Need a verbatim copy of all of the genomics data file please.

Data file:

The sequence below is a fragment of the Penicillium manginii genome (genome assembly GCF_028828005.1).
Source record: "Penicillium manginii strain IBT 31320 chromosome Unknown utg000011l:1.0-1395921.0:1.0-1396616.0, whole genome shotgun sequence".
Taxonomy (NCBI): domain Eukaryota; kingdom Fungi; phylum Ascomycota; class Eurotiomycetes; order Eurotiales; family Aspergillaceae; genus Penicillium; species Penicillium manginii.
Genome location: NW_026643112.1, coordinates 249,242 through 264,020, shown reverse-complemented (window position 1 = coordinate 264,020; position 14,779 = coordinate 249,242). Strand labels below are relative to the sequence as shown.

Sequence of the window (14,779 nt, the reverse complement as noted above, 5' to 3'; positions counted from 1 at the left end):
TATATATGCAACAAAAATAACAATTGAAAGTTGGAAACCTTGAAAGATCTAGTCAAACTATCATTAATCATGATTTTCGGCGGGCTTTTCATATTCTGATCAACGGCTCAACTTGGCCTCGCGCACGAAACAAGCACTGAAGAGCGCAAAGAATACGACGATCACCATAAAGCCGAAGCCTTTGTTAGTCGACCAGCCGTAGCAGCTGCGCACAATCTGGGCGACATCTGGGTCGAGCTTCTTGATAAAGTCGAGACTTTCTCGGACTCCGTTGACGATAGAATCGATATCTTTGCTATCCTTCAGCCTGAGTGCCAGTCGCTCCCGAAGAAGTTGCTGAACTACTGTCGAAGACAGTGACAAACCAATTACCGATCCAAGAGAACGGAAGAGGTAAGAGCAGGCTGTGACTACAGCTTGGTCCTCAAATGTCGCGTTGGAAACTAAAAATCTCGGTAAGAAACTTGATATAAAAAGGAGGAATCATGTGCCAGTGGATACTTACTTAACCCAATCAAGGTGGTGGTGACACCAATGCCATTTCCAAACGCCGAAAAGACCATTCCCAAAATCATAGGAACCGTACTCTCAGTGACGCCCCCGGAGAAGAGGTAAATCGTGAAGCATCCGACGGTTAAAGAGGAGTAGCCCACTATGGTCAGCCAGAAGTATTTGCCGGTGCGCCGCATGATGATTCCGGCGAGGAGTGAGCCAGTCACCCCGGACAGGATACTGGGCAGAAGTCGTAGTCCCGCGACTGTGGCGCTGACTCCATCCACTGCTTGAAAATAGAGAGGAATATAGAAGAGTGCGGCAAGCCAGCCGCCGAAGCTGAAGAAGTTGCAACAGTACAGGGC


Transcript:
The sequence below is a fragment of the Penicillium manginii genome (genome assembly GCF_028828005.1).
Source record: "Penicillium manginii strain IBT 31320 chromosome Unknown utg000011l:1.0-1395921.0:1.0-1396616.0, whole genome shotgun sequence".
Taxonomy (NCBI): domain Eukaryota; kingdom Fungi; phylum Ascomycota; class Eurotiomycetes; order Eurotiales; family Aspergillaceae; genus Penicillium; species Penicillium manginii.
Genome location: NW_026643112.1, coordinates 249,242 through 264,020, shown reverse-complemented (window position 1 = coordinate 264,020; position 14,779 = coordinate 249,242). Strand labels below are relative to the sequence as shown.

Sequence of the window (14,779 nt, the reverse complement as noted above, 5' to 3'; positions counted from 1 at the left end):
TATATATGCAACAAAAATAACAATTGAAAGTTGGAAACCTTGAAAGATCTAGTCAAACTATCATTAATCATGATTTTCGGCGGGCTTTTCATATTCTGATCAACGGCTCAACTTGGCCTCGCGCACGAAACAAGCACTGAAGAGCGCAAAGAATACGACGATCACCATAAAGCCGAAGCCTTTGTTAGTCGACCAGCCGTAGCAGCTGCGCACAATCTGGGCGACATCTGGGTCGAGCTTCTTGATAAAGTCGAGACTTTCTCGGACTCCGTTGACGATAGAATCGATATCTTTGCTATCCTTCAGCCTGAGTGCCAGTCGCTCCCGAAGAAGTTGCTGAACTACTGTCGAAGACAGTGACAAACCAATTACCGATCCAAGAGAACGGAAGAGGTAAGAGCAGGCTGTGACTACAGCTTGGTCCTCAAATGTCGCGTTGGAAACTAAAAATCTCGGTAAGAAACTTGATATAAAAAGGAGGAATCATGTGCCAGTGGATACTTACTTAACCCAATCAAGGTGGTGGTGACACCAATGCCATTTCCAAACGCCGAAAAGACCATTCCCAAAATCATAGGAACCGTACTCTCAGTGACGCCCCCGGAGAAGAGGTAAATCGTGAAGCATCCGACGGTTAAAGAGGAGTAGCCCACTATGGTCAGCCAGAAGTATTTGCCGGTGCGCCGCATGATGATTCCGGCGAGGAGTGAGCCAGTCACCCCGGACAGGATACTGGGCAGAAGTCGTAGTCCCGCGACTGTGGCGCTGACTCCATCCACTGCTTGAAAATAGAGAGGAATATAGAAGAGTGCGGCAAGCCAGCCGCCGAAGCTGAAGAAGTTGCAACAGTACAGGGC